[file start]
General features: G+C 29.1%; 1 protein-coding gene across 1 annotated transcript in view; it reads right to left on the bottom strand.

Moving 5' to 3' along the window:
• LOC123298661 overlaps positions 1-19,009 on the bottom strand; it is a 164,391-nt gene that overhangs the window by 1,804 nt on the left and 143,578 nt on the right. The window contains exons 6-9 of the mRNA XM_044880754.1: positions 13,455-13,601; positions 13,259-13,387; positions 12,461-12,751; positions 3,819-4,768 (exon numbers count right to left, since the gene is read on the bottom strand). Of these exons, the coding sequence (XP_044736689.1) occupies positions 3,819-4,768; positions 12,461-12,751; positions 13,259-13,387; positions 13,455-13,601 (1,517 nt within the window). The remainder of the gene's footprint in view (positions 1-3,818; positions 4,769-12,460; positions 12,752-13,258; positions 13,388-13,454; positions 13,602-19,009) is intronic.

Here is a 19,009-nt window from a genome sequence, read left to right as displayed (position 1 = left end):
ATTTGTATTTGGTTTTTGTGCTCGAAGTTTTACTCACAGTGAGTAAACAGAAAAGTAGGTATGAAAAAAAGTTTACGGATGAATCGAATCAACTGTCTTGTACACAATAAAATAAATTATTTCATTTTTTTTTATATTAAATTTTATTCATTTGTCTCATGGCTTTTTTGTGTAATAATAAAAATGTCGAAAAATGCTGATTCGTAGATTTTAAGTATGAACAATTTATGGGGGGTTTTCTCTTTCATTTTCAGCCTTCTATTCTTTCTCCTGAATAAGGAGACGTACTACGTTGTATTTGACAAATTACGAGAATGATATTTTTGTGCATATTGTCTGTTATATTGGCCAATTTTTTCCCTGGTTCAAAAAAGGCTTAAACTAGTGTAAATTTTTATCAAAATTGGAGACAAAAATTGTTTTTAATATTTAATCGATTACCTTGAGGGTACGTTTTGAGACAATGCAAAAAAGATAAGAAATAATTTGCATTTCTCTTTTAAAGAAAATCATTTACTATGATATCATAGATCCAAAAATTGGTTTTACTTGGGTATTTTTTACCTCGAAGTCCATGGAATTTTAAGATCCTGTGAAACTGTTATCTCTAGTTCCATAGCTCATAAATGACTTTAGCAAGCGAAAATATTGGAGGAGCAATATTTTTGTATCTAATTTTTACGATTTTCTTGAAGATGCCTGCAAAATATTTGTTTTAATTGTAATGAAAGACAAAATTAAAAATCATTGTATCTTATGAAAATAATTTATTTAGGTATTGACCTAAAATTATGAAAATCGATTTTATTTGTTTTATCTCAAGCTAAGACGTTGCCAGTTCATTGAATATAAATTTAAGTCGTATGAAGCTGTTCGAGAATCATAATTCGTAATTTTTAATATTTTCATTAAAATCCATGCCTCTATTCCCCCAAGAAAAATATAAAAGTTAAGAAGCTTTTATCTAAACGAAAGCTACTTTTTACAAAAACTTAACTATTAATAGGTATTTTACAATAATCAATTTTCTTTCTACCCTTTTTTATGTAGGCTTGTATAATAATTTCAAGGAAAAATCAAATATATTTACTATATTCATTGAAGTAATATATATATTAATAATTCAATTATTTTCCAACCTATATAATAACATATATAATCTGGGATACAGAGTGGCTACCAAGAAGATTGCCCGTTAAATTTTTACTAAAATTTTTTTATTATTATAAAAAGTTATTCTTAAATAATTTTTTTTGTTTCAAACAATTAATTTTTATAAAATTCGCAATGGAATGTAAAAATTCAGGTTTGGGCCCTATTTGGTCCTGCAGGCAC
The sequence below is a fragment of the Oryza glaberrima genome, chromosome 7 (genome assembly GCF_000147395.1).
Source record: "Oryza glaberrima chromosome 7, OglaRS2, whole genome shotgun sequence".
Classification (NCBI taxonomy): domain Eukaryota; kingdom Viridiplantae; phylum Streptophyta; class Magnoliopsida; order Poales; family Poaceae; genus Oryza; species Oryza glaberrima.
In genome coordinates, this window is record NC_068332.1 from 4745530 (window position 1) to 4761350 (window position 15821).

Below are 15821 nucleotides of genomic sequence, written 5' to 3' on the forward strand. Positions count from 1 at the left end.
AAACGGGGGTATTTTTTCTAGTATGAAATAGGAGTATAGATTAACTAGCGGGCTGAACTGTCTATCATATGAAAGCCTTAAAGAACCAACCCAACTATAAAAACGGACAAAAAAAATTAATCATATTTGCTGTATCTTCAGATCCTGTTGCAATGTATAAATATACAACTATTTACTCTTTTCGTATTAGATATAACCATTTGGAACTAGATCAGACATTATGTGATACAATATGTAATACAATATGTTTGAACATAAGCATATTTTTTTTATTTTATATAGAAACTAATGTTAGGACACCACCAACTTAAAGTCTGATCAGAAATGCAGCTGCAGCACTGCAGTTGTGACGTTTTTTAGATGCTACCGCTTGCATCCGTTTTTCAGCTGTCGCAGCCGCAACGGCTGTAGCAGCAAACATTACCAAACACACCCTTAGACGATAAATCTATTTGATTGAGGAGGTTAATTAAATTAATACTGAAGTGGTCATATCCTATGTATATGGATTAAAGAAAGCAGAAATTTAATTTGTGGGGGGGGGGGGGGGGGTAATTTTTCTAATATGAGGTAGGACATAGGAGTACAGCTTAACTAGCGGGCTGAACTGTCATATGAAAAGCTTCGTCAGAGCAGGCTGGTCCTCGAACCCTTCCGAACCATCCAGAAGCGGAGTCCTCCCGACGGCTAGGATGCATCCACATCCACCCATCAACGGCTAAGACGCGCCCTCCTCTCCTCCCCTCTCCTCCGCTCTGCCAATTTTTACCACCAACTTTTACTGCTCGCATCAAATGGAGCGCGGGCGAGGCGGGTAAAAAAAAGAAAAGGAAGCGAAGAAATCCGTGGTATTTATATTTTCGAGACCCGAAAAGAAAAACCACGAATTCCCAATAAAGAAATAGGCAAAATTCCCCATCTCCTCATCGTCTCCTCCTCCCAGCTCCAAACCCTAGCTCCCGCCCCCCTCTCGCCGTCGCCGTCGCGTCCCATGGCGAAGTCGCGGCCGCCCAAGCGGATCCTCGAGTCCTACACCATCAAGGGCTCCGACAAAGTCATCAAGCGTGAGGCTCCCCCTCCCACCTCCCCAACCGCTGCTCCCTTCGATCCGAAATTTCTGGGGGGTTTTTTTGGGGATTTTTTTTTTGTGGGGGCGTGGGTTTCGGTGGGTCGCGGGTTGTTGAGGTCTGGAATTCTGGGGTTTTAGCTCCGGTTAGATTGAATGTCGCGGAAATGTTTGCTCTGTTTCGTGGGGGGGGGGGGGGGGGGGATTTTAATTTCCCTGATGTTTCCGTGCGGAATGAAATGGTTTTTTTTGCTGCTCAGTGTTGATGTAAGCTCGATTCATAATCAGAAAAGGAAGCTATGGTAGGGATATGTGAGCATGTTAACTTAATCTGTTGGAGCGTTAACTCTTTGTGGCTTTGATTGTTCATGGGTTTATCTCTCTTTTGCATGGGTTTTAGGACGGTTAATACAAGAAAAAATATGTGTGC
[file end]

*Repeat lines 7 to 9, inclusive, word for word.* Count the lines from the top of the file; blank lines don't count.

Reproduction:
Source record: "Oryza glaberrima chromosome 7, OglaRS2, whole genome shotgun sequence".
Classification (NCBI taxonomy): domain Eukaryota; kingdom Viridiplantae; phylum Streptophyta; class Magnoliopsida; order Poales; family Poaceae; genus Oryza; species Oryza glaberrima.
In genome coordinates, this window is record NC_068332.1 from 4745530 (window position 1) to 4761350 (window position 15821).